Regarding the “badly informed and incorrect slating of WH 8th” – I can’t recall when that edition came out, but it was only three days ago that I had anyone say anything to me that was positive about the game. Prior to that (and still in a massive majority) are gamers who tell me it is terrible and list reasons why, mostly randomness. As I said, this was what I had heard, not my own experience. I think it is entirely reasonable to report something as widely held opinion when it is just that. I think it is especially pertinent when it is the same criticism as the one I had from my own experience with DF (too much randomness) because that suggests the notion that this is intentional on the part of GW. I have no idea whether it is or not, but it seems that it is a valid point of discussion. Of course, some people will disagree that the original issue is present, which is fine. That’s a valid point too, if they can come up with any evidence to support it. Opinion is not the same. Whether you like very random or not is a different question to whether DF is very random.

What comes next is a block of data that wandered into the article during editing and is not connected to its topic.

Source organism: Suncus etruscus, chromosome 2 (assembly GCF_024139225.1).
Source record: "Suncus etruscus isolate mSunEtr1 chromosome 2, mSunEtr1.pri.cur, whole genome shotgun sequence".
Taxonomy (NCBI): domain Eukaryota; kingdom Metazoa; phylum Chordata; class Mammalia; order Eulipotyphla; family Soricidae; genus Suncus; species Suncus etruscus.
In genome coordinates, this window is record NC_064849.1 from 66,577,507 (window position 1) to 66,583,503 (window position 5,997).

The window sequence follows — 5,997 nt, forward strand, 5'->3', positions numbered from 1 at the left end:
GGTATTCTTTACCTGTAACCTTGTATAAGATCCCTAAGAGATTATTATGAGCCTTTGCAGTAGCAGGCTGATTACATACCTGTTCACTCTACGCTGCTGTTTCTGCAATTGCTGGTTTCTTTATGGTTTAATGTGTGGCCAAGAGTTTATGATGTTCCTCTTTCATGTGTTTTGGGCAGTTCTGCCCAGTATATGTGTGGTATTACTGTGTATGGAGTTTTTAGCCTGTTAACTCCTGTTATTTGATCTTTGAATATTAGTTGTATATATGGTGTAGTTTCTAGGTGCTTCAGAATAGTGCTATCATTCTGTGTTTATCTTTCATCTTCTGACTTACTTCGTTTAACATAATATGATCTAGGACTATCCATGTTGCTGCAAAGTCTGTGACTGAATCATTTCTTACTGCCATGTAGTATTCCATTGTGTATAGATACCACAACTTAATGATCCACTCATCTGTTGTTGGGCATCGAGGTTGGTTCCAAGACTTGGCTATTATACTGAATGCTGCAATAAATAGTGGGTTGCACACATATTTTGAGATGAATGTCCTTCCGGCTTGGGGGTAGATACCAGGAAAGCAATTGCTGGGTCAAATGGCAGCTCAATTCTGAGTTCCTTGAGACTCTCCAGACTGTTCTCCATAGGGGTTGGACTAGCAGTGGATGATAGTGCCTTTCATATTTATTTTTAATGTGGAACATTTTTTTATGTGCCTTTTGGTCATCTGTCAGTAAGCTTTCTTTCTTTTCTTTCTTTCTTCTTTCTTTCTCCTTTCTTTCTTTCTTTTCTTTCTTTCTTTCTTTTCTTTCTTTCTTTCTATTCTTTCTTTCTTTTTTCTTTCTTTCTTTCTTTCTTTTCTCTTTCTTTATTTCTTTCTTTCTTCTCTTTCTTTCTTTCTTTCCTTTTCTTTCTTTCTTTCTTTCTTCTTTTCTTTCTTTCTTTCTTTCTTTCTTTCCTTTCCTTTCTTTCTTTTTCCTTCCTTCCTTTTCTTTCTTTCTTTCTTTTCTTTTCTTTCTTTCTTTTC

• Sami Mahmoud says:

        S’alright, we’re all busy 😉 Apologies for wall o’text but it ended up necessary to try and communicate clearly (is this irony?) 😉 I may also have got a bit carried away……

        Also apologies for occasional use of CAPS, wasn’t sure how to use italics for emphasis 😦

        The complement was not intended to be backhanded (but yeah, I guess it does read as “you normally do better”), IMO if someone read that piece as their first visit to the site they would get a false impression of the level of insight they would find here 😉

        I guess it’s a difficult balance as hyperbole and the like has it’s place in conveying both emotion and humour. Take the build up to the worst game ever part as an example, that is in my experience a “standard-hater”/”tabloid” style of writing, both hyperbolic and presenting opinion as fact (absolutist). Calling it “Dreadfulfleet” is another example – again that’s not about substance, if that’s what you think, it’s what you think, it’s about style, it gives the impression: “not only am I going to dislike it, I’m going to take the mick out of it”, which people will often extend to themselves if you take the mick out of something they like or support.